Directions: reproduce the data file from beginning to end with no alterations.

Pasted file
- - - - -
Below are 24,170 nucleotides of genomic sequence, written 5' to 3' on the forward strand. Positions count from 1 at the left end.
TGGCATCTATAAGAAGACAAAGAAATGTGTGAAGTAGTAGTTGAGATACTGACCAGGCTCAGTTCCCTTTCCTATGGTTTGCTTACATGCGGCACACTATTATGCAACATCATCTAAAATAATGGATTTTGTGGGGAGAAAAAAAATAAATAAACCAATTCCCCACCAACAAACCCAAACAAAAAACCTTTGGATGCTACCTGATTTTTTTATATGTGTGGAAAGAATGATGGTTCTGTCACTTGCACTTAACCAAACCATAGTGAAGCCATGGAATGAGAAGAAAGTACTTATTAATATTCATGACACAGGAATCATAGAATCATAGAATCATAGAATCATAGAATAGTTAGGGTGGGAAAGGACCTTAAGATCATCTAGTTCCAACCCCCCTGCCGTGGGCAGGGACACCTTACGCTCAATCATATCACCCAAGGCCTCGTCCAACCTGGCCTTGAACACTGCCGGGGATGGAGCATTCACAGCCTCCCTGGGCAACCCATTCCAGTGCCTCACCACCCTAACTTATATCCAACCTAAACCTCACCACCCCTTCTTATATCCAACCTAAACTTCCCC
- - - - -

Below are 24,170 nucleotides of genomic sequence, written 5' to 3' on the forward strand. Positions count from 1 at the left end.
TGGCATCTATAAGAAGACAAAGAAATGTGTGAAGTAGTAGTTGAGATACTGACCAGGCTCAGTTCCCTTTCCTATGGTTTGCTTACATGCGGCACACTATTATGCAACATCATCTAAAATAATGGATTTTGTGGGGAGAAAAAAAATAAATAAACCAATTCCCCACCAACAAACCCAAACAAAAAACCTTTGGATGCTACCTGATTTTTTTATATGTGTGGAAAGAATGATGGTTCTGTCACTTGCACTTAACCAAACCATAGTGAAGCCATGGAATGAGAAGAAAGTACTTATTAATATTCATGACACAGGAATCATAGAATCATAGAATCATAGAATCATAGAATAGTTAGGGTGGGAAAGGACCTTAAGATCATCTAGTTCCAACCCCCCTGCCGTGGGCAGGGACACCTTACGCTCAATCATATCACCCAAGGCCTCGTCCAACCTGGCCTTGAACACTGCCGGGGATGGAGCATTCACAGCCTCCCTGGGCAACCCATTCCAGTGCCTCACCACCCTAACTTATATCCAACCTAAACCTCACCACCCCTTCTTATATCCAACCTAAACTTCCCC